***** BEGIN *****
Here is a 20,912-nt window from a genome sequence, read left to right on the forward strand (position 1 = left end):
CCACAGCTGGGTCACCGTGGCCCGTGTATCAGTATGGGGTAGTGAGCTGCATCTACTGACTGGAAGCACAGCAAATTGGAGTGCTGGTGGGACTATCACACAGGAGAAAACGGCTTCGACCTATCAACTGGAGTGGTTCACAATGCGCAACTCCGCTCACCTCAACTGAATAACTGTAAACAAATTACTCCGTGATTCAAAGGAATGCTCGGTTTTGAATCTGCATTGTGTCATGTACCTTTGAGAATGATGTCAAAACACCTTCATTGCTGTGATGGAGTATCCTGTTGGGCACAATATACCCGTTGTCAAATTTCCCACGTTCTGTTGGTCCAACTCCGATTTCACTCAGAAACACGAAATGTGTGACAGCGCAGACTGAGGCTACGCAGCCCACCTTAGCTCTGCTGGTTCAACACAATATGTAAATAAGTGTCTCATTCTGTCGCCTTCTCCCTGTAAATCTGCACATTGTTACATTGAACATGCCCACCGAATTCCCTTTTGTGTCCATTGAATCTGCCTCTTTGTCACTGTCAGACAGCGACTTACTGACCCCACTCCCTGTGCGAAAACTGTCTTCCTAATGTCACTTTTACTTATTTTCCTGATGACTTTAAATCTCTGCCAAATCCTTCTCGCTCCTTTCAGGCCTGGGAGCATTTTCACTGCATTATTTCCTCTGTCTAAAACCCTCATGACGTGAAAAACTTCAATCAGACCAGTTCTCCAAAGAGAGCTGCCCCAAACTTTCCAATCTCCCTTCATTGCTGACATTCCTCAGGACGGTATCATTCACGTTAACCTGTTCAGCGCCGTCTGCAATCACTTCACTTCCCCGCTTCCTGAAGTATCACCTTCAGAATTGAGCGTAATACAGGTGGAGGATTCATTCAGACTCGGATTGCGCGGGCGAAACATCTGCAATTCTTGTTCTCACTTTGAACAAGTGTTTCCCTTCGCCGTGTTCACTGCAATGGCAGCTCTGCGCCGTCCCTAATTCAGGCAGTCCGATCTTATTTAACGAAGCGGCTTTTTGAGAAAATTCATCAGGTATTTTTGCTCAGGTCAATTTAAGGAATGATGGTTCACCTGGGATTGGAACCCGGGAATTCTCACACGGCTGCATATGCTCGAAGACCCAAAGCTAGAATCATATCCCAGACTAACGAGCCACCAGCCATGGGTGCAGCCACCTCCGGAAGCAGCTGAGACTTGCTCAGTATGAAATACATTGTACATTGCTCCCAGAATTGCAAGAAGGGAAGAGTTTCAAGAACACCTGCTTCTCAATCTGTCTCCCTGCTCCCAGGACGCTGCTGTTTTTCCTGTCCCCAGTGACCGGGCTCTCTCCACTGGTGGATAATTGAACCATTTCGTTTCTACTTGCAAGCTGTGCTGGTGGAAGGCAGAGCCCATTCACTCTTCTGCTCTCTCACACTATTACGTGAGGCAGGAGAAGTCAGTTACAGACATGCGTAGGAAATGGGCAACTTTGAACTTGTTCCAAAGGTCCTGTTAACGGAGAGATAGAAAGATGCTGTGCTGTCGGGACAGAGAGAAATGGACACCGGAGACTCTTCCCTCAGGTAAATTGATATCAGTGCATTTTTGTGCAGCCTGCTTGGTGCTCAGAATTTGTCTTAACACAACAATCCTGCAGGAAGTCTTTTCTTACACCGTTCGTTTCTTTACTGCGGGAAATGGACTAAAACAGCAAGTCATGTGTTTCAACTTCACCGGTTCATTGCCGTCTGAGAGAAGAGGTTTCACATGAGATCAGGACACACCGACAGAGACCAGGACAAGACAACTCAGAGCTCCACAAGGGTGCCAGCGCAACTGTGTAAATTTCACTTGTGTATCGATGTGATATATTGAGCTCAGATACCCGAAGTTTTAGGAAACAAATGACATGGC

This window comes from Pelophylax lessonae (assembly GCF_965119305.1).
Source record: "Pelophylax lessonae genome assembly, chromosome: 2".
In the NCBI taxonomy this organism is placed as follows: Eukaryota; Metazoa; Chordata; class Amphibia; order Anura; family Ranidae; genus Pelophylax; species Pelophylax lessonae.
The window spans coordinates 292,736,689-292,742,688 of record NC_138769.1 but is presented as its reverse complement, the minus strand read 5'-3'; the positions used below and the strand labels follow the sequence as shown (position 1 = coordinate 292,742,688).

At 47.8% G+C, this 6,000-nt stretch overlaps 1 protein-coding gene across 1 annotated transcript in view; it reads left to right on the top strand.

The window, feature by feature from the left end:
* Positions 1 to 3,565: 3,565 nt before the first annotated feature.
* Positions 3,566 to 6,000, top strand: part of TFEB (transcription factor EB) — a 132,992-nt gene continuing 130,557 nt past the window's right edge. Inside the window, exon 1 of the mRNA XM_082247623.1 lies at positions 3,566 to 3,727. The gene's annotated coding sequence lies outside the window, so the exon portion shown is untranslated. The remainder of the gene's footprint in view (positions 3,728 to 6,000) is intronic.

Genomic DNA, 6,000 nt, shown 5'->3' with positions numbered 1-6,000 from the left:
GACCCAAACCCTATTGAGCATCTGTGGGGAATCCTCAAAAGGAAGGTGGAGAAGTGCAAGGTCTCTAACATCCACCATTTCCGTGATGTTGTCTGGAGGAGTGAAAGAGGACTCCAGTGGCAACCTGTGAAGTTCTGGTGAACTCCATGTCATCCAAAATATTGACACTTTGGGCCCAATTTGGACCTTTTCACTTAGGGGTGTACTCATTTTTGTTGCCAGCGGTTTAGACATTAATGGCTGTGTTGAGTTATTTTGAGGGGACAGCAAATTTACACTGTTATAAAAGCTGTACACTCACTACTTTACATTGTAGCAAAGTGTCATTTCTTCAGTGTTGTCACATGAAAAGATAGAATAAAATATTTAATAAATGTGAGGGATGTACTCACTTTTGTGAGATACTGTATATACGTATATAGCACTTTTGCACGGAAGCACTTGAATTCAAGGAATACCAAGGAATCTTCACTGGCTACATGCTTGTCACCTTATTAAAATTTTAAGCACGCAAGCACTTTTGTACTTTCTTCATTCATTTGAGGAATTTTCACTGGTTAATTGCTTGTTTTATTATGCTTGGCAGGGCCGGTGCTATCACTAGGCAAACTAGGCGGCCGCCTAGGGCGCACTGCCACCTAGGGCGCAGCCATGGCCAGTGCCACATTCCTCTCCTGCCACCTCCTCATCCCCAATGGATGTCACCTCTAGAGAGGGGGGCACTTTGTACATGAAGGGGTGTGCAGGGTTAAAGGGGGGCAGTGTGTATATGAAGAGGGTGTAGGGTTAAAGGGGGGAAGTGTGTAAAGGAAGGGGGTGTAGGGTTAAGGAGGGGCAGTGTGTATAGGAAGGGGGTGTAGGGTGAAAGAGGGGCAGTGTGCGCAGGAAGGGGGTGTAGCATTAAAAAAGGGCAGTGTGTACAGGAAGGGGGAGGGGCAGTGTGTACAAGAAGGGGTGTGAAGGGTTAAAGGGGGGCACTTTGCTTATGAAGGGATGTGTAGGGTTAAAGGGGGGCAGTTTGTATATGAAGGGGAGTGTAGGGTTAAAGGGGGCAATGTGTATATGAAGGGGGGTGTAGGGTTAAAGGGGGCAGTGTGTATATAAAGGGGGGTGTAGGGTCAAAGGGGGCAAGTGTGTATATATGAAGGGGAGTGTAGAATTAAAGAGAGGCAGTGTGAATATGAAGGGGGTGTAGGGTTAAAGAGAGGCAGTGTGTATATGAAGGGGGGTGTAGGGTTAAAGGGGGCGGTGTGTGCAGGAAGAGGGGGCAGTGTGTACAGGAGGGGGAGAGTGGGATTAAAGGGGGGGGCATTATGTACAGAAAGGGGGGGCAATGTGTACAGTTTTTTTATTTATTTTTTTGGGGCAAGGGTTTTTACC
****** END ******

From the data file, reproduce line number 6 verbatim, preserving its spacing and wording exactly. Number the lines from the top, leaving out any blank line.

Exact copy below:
The window spans coordinates 292,736,689-292,742,688 of record NC_138769.1 but is presented as its reverse complement, the minus strand read 5'-3'; the positions used below and the strand labels follow the sequence as shown (position 1 = coordinate 292,742,688).